Published February 06, 2005
WASHINGTON – It was Justice Antonin Scalia's (search) standard speech. He bemoaned the Supreme Court's growing political role in cases such as abortion, then joked about how Democrats are wary of a "Chief Justice Scalia" in a second Bush term.
But in an appearance one week after President Bush's re-election, Scalia elicited a particularly hearty roar and ovation from a conservative Federalist Society (search) crowd with his kicker.
"Please," a clearly pleased Scalia said. "It was supposed to be funny!"
With Chief Justice William H. Rehnquist (search) ailing with cancer, the irascible Scalia is doing nothing to discourage talk that he would like to be Bush's pick if Rehnquist steps aside this year.
Scalia's ascension is considered a long shot because the staunchly conservative justice would prompt a firestorm of opposition from Democrats, abortion rights supporters and others groups. Nonetheless, Scalia seems to be relishing, if not subtly encouraging, the speculation.
"We all know the story: If you're not seen, you're not likely to be considered or heard," said Douglas Kmiec, a former legal counsel in the Reagan and first Bush administrations.
"A chief justiceship is clearly an opportunity for him to lead a court with new recruits," Kmiec said.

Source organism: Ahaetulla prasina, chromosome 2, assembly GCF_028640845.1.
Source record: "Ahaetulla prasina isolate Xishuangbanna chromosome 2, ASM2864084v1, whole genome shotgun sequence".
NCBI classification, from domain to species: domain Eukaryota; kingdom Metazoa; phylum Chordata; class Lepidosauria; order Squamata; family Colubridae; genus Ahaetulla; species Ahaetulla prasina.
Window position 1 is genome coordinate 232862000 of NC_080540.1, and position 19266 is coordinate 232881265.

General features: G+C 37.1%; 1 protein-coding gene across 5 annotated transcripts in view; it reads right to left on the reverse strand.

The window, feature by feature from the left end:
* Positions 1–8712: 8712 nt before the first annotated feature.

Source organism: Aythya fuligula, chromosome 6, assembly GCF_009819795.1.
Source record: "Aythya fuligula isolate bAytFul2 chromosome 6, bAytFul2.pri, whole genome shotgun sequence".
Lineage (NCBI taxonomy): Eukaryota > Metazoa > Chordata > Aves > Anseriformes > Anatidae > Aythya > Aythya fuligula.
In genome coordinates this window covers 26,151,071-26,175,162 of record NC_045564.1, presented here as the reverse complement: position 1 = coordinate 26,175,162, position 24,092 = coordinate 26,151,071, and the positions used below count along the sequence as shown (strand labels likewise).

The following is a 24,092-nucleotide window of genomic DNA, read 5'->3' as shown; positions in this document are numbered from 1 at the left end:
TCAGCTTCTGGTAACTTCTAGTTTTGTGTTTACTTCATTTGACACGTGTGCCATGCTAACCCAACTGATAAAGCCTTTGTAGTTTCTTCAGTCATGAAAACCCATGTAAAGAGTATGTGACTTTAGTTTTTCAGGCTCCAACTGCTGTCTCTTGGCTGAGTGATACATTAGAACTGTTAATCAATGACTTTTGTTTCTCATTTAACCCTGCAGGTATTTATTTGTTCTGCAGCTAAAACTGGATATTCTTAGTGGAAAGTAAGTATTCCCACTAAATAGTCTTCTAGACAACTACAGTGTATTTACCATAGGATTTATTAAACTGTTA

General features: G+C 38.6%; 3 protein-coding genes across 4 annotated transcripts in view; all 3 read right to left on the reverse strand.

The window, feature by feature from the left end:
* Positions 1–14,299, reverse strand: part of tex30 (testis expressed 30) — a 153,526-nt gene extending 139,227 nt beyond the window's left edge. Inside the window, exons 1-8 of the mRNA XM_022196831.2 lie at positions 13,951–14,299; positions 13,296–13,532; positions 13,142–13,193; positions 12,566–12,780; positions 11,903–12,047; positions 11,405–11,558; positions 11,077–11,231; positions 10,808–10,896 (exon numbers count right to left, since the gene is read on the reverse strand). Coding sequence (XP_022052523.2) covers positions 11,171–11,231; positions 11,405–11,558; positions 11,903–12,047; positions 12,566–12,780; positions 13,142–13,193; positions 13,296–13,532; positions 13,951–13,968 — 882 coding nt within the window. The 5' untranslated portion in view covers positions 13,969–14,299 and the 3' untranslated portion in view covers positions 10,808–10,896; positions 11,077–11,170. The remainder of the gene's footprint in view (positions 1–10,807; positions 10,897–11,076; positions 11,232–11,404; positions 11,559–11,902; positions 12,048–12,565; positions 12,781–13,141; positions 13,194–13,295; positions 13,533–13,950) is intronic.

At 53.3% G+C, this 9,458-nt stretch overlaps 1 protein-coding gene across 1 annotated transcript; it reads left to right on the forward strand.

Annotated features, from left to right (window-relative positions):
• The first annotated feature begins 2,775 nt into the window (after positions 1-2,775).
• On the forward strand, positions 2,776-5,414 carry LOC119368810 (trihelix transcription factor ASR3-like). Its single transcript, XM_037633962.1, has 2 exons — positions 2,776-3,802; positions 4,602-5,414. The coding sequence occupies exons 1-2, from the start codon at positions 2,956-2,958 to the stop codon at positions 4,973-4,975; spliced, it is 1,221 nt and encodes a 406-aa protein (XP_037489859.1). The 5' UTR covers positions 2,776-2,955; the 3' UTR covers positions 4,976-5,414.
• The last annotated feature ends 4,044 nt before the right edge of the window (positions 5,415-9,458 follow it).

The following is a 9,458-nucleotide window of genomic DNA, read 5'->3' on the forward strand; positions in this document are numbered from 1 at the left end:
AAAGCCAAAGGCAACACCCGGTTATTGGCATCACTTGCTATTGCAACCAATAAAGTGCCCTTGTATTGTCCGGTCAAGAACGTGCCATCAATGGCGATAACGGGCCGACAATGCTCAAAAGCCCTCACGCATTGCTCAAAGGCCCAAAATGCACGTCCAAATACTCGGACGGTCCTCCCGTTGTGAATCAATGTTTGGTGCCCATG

Scalia has been active on the Washington social scene in recent weeks, hamming it up with the political crowd. Some court observers say this may be an effort to counter White House concerns that the brusque Scalia is ill-suited for a job demanding consensus.
He agreed to be televised live on C-SPAN in a debate last month with Justice Stephen G. Breyer — a surprise given Scalia's famous hostility toward the broadcast media.
As a group, the nine justices are serving their 11th term together, a modern record. With Clarence Thomas (search) the only justice younger than 65, many people believe that Bush could have the opportunity to appoint several justices to a court that splits 5-4 on the death penalty, affirmative action and gay rights.
Speculation about retirement has focused on the 80-year-old Rehnquist, a conservative who has been working mainly from home after announcing in October that he has thyroid cancer.
Liberal John Paul Stevens, who at 84 is the oldest justice, and moderate Sandra Day O'Connor, 74, also are considered retirement possibilities.
During the presidential campaign, Bush cited Scalia, 68, and Thomas as justices he admired because of their narrow interpretation of the Constitution. Thomas privately has made it clear that he is not interested in becoming chief justice, according to friends and former clerks.
Scalia declined an interview request. Friends say he is interested in the top job.
"It would be unusual for someone who's been on the court as long as he has to not think about becoming chief justice," said former Education Secretary William Bennett, who used to play poker with Scalia.
"He's not going to campaign for it, but he's well-qualified. He's a leader. He's extremely forceful and all the members of the Supreme Court like him," Bennett said.